With its small plates and endless assortment of dishes, dim sum is an increasingly popular way to do brunch. For those new to this fun feast, or regulars looking to try a different dish, Dim Sum is the ultimate guidebook to this traditional Chinese meal. Perfect for popping into a purse or pocket, this handy guide identifies the 50 most popular dim sum dishes with full-color photographs, short descriptions of the ingredients, the names of the dishes in English and Cantonese, and how to pronounce them. As the carts roll by, a quick glance at the book will tell a jean gow choy bang (chive dumpling) from mong gwor bo deen (mango pudding), and demystify the contents of that bamboo steamer. With tips on restaurant etiquette and how-tos for everything from refilling the teapot to handling chopsticks, Dim Sum is yum yum for everyone.
About the Author
Kit Shan Li is an award-winning designer and graduate of the School of Visual Arts in New York City, where she now calls home.
Praise for Dim Sum: A Pocket Guide…
Ordering dim sum is usually a pick and point operation, transcending any language barrier, as carts of foods roll by. "Dim Sum, A Pocket Guide" by Kit Shan Li explains about 50 items, giving Chinese transliterations of the names and clear, appetizing photographs. Steamed pork dumplings, shrimp dumplings, barbecued pork buns and spring rolls share the pages with duck feet and tripe. But where are the popular pot sticker dumplings? Tea etiquette (taking the lid off the pot when you want a refill) is explained, but not the protocol of different size plates for tallying the bill. There is a diagram for using chopsticks. -The New York Times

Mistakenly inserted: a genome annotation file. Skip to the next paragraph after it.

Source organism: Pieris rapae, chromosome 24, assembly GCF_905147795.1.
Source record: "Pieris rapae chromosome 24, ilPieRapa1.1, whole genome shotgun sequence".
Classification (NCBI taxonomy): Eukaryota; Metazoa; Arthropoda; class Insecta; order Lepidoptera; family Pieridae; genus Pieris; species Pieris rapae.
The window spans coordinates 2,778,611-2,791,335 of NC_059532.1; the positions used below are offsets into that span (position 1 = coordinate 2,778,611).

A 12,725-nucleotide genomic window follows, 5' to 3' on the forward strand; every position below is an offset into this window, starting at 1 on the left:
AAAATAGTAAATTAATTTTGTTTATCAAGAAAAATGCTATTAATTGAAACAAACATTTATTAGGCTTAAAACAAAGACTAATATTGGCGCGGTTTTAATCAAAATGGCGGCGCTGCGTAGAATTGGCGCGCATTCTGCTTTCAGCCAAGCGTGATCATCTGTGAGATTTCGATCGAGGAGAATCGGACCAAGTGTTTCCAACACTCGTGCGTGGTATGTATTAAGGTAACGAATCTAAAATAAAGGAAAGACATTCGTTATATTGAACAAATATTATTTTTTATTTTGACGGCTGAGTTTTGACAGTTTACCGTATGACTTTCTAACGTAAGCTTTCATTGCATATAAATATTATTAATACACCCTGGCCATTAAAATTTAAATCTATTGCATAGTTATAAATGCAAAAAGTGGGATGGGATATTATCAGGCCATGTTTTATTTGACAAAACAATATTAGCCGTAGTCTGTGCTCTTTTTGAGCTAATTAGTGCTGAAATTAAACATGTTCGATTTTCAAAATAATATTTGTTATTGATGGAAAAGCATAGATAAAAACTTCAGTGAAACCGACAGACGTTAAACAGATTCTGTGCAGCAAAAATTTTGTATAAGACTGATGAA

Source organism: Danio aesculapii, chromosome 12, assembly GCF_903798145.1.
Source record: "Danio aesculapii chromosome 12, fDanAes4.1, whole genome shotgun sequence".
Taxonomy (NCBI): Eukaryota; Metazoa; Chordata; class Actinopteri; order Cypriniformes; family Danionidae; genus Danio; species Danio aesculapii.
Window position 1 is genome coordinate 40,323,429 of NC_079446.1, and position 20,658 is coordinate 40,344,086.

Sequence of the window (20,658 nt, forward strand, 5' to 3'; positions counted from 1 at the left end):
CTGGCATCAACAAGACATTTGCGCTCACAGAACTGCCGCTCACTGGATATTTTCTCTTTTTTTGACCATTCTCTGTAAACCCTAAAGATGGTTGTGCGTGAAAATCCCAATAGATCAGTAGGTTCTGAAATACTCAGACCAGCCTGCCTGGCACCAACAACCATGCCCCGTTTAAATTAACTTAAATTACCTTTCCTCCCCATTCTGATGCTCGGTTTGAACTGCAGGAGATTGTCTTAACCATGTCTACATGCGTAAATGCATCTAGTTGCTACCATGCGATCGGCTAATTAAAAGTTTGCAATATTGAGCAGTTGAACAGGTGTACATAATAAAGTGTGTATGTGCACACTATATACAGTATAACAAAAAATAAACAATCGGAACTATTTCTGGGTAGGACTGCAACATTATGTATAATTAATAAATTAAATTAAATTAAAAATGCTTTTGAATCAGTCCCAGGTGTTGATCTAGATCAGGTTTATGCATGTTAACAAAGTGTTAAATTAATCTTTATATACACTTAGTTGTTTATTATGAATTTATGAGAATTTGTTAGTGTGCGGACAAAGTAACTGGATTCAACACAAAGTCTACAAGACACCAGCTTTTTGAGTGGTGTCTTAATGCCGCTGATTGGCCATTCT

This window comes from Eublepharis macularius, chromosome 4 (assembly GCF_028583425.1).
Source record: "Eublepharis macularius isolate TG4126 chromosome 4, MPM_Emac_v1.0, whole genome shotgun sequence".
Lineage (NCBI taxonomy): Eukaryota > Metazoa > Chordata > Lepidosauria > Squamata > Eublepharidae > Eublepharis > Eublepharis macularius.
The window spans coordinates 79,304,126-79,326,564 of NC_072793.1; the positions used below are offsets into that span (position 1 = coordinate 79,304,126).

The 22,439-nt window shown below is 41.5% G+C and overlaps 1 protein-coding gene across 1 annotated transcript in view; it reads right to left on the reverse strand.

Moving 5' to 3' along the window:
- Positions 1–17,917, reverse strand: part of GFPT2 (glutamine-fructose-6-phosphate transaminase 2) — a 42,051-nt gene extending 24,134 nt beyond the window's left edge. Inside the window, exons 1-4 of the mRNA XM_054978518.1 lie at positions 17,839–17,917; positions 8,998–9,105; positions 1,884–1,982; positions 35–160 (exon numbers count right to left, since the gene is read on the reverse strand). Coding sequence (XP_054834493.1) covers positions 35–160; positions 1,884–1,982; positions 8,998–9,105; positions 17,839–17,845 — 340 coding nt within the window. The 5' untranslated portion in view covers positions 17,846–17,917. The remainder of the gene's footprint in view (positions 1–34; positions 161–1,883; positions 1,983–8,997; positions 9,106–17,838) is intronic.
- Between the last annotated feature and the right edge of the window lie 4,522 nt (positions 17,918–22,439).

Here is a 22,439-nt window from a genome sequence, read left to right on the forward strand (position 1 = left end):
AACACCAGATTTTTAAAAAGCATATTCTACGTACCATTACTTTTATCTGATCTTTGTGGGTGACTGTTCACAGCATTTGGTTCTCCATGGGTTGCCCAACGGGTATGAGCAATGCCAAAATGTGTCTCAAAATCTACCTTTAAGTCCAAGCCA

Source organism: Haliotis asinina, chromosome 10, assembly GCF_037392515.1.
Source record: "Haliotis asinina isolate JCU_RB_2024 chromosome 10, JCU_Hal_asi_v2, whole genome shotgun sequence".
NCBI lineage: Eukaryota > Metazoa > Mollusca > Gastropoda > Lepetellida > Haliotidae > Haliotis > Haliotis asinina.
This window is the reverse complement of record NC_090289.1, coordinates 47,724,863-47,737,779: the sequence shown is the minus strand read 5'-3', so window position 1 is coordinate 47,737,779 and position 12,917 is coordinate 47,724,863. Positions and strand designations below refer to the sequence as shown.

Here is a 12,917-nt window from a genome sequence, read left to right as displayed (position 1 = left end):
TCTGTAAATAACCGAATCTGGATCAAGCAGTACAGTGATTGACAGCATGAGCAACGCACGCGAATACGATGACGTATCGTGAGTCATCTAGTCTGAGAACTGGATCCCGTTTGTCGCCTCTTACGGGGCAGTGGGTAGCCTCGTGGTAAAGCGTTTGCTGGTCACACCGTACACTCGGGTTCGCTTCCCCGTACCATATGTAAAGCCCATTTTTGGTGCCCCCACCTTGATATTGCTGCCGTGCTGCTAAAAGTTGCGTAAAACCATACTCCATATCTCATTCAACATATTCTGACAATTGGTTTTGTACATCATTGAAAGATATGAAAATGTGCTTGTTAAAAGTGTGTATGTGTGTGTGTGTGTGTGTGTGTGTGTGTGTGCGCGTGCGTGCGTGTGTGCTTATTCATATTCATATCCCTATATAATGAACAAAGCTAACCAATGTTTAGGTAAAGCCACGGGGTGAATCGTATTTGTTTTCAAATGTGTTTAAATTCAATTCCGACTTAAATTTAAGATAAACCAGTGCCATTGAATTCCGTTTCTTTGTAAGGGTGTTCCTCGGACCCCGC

Want to sound like less of a tourist from Iowa when the dim sum trolley rolls around? "Dim Sum, a Pocket Guide," by Kit Shan Li features photos and descriptions of the most common dim sum items, from dumplings to desserts. The little dishes are identified by their Chinese and English names, with main ingredients listed.
The author cautions that individual restaurants may do some variations, but the sturdy little red book, which will fit into a coat pocket or purse, can take a lot of guess work out of your ordering. Don't cotton to the idea of marinated beef stomach? Just say "nor my guy," which is not a reference to your main squeeze, but indicates that you prefer glutinous rice and chicken accented with mushrooms, dried shrimp and pork, wrapped in a lotus leaf. But you always knew that. -San Francisco Chronicle